Juggler's World: Vol. 42, No. 4

Top Jugglers & Organizational Efficiency Keep The Oldenburg Multitudes Happy

by Andy Robinson

The venue for the 13th annual European Convention was the university in the attractive old town of Oldenburg - the first one at a university since Brussels five years ago. The organization was, literally, more professional than any previous European convention, even down to the doors being "minded" not by volunteers but by students. The symbol for admission this time was a plastic yo-yo.

With so many people attending it is not surprising that at times the two juggling halls were too crowded. But this is not just a reflection of numbers. The type of juggling done is now overwhelmingly club juggling and passing, which is the most space-occupying type. Rings seem on the verge of extinction, and when someone other than a complete beginner is doing balls, it's five or seven of them. Hats, cigar boxes and devil sticks have never figured much at European conventions, but for some reason diabolo continues to expand in popularity rapidly both in the skills exhibited and numbers performing.

Accommodation in university residences was limited, but was supplemented by the simple method of putting up to 25 camp beds in large classrooms to create a number of dormitories - an obvious idea, but one which requires goodwill on the part of authorities.

There were no campsites near the university, but the sports field served the same purpose well. There was plenty of space there to pitch your own tent, and a number of army-style tents were erected for those without their own gear. All camping was free, and the running track lights were left on at night so people could see their way around.

The registration was about $35 US, maintaining the European tradition of affordability. But this can only be achieved through outside support, usually by the local city, in the form of free facilities and/or financial grants. The allocation of local funds, loss of the use of sports facilities for a few days and one-day blockade of the town center by games and parade are additional prices to the local citizenry.

While European jugglers have come to expect financial support, there was a fuss this year over where it came from. Contributions from a local bank were widely unpopular, and a vote of thanks to them at the games received a chorus of boos.

Another area of financial concern was the Public Show. This year some people took exception to the fact that the convention paid some performers to attend, considering it contrary to the general spirit of the convention. The post-convention meeting showed a majority against payment of performers, but this may be irrelevant because there may not be any more money to pay performers and the future of the Public Show itself is in doubt. An auditorium to seat the 2,000 jugglers now to be expected at a European convention is a rarity, let alone the 4,500 who went to the public show in Oldenburg.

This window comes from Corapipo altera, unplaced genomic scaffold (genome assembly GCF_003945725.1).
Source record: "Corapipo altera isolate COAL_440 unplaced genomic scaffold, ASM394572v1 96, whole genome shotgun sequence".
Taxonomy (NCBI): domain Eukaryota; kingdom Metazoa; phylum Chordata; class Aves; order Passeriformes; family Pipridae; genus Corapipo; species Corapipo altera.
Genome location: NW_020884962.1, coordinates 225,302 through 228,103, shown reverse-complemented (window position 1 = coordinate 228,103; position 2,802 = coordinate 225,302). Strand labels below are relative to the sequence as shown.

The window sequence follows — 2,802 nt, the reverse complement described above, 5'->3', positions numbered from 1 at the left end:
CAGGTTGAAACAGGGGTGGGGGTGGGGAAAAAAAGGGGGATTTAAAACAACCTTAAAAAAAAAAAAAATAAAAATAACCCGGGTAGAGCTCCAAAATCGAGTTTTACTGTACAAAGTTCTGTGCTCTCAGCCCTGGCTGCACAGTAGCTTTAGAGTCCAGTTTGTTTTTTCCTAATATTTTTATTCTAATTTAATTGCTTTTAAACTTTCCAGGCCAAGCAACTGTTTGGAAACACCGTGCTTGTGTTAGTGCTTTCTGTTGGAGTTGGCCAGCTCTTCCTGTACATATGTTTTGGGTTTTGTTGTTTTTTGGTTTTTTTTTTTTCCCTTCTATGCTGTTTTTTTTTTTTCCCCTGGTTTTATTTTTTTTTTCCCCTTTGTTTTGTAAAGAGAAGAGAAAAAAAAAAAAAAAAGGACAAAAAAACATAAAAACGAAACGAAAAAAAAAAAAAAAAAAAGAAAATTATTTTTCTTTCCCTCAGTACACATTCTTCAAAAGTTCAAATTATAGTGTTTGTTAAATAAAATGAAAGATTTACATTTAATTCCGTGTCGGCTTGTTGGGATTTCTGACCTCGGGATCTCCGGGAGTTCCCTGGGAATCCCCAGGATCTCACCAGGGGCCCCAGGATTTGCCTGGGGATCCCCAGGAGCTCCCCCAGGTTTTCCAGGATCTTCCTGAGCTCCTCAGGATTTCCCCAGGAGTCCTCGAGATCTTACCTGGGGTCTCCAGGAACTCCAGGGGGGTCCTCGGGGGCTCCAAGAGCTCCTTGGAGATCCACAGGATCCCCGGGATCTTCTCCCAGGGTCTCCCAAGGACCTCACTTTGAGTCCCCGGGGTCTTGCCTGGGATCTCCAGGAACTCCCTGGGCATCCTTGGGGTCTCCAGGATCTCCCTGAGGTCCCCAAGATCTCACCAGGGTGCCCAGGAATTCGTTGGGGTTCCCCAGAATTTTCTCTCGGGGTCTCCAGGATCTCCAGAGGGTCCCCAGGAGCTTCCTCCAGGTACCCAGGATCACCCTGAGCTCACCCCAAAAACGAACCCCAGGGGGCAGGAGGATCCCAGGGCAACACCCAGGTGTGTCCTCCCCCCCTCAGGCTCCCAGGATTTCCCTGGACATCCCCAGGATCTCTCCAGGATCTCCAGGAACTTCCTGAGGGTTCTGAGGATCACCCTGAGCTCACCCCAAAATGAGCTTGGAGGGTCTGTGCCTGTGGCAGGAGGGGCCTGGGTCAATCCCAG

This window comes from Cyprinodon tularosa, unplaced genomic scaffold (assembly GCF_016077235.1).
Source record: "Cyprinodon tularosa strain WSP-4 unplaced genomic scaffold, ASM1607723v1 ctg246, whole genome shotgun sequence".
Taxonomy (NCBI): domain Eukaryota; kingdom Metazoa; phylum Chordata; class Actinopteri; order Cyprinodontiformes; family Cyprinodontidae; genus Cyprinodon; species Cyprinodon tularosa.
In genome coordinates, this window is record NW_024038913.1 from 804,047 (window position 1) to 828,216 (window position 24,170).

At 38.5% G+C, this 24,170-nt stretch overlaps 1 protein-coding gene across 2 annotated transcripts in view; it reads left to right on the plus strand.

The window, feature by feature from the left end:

The talent at the Public Show was sensational. Peter Davison opened the show with his three and five ball routines. A full range of juggling skills then followed, including the bizarre "suckerman," who juggled three rubber plungers and stuck them all over his oiled body. For obvious reasons, the organizers included an East German act, Axel Darnjé, who performed four torches on a giraffe unicycle.

Michiel Hesseling and Jean-Michel Paré showed off their street show, which included comic club passing, Hesseling picking up from four balls to five, and Paré leaping from one to another of a progressively taller series of unicycles.

Koscel and Koscmann started with a slapstick routine, but got more applause for a wonderful club passing act that built to a climax of passing nine clubs while each balanced on free-standing ladders.

Ignatov was the finale act. In the gym he had shown an 11 ring flash, but the lighting and ceiling height at the Public Show only allowed nine. He also did five club back crosses and seven balls, the kind of numerical fireworks we've come to expect from Soviet stars. He had some problems kicking up from four clubs into five, which he does by stamping down hard on the head of the club and flicking the handle up into the air. He also appeared to have some problems handling the thunderous ovation at the end of his act. He seemed unused to such adulation, and decided to repeat his three club routine as an encore. At the end the applause was even louder, and so he did his three clubs again!

While Ignatov topped the show, perhaps Airjazz stole it. Their two routines, "Traveling" and "Poles," were breathtaking, elevating object manipulation from mere juggling into dance.

The Sunday business meeting raised the discussion of where to hold next year's convention, and of who was paid for what at this year's convention. The question of people videotaping activity in the gym was raised at the same time as Ignatov stood by videotaping the meeting. No firm decisions were made, but the likeliest venue for 1991 appears to be Verona, Italy. The traditional public show would have to be abandoned, however, because there is no single hall large enough. The alternative is to spread a number of open stages around the city.

It might disappoint some people, because with no competitions, the Public Show has become the focal point of the European convention. However, it's too late for Europe to return to the days of just a few hundred people at a convention, and the numbers involved now mean the whole thing has to be as efficiently and professionally organized as this year in Oldenburg.

Top Jugglers and Efficiency Keep Oldenburg Multitudes Happy / Index, Vol. 42, No. 4 / jis@juggling.org
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